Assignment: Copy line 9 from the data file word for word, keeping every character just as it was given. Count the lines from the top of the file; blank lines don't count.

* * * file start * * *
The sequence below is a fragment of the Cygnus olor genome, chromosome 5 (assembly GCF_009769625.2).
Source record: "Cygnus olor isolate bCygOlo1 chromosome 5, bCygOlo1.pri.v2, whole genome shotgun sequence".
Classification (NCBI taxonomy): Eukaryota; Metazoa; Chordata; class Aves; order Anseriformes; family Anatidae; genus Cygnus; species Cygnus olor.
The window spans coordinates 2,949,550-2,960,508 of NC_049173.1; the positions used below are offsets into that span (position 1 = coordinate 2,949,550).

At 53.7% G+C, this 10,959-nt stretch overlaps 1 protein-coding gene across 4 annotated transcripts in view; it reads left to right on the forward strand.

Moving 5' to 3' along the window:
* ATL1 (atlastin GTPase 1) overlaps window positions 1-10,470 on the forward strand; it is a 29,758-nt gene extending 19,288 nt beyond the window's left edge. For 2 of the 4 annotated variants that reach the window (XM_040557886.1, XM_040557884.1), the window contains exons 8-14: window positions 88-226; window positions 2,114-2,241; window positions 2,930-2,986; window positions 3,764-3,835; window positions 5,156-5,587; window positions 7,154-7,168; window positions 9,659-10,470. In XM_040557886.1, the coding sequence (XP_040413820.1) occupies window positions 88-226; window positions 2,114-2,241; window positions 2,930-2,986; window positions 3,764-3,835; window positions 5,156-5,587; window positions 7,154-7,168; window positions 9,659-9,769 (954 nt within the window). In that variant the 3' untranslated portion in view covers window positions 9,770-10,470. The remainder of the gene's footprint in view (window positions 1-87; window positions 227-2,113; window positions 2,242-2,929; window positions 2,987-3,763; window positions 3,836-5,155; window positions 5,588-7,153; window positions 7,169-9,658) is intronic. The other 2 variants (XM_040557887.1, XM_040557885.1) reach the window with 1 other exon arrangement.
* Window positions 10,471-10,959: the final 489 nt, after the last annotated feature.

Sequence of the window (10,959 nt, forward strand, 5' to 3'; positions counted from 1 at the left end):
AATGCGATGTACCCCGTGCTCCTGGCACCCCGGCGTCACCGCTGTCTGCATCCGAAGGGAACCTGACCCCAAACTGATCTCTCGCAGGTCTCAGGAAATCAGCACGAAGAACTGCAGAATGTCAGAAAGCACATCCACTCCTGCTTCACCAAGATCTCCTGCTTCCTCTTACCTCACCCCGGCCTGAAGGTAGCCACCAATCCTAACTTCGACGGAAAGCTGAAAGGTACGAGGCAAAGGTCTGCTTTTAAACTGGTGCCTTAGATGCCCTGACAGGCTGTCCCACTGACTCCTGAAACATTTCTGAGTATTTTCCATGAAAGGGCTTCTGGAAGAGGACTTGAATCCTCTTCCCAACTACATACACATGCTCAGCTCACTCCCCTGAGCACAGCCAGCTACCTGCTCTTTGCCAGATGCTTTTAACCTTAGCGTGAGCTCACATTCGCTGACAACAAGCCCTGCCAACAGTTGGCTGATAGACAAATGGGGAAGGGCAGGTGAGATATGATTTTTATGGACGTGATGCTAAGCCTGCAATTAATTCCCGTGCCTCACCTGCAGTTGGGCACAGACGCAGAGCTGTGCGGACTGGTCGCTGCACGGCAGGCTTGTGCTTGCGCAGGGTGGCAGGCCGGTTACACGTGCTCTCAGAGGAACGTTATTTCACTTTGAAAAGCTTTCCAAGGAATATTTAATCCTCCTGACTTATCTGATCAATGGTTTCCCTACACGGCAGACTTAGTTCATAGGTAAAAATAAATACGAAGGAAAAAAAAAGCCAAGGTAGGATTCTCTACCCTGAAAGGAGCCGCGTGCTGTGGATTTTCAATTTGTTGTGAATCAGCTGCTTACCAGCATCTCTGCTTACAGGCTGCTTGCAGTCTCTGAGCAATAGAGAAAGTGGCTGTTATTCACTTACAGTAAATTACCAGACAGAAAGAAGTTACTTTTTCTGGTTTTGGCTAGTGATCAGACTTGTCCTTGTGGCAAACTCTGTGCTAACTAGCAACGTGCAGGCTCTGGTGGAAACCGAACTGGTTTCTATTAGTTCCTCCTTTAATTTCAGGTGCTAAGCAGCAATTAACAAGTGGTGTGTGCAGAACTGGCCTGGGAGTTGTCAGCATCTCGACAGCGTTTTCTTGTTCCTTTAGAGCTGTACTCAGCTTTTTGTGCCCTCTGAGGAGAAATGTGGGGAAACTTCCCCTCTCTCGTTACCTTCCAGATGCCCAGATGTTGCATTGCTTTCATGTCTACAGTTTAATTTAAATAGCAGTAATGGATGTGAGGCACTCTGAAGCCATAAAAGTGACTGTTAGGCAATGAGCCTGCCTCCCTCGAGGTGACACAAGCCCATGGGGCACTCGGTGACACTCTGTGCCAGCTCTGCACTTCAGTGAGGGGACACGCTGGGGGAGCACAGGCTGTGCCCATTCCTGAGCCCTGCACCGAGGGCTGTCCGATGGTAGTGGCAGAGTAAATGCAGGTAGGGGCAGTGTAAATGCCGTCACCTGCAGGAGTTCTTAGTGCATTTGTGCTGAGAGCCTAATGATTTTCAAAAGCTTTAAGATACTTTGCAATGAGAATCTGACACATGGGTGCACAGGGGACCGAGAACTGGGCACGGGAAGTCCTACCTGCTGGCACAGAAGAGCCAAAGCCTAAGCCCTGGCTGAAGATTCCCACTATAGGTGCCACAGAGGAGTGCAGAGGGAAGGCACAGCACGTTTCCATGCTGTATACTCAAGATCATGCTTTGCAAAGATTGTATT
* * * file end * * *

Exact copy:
Sequence of the window (10,959 nt, forward strand, 5' to 3'; positions counted from 1 at the left end):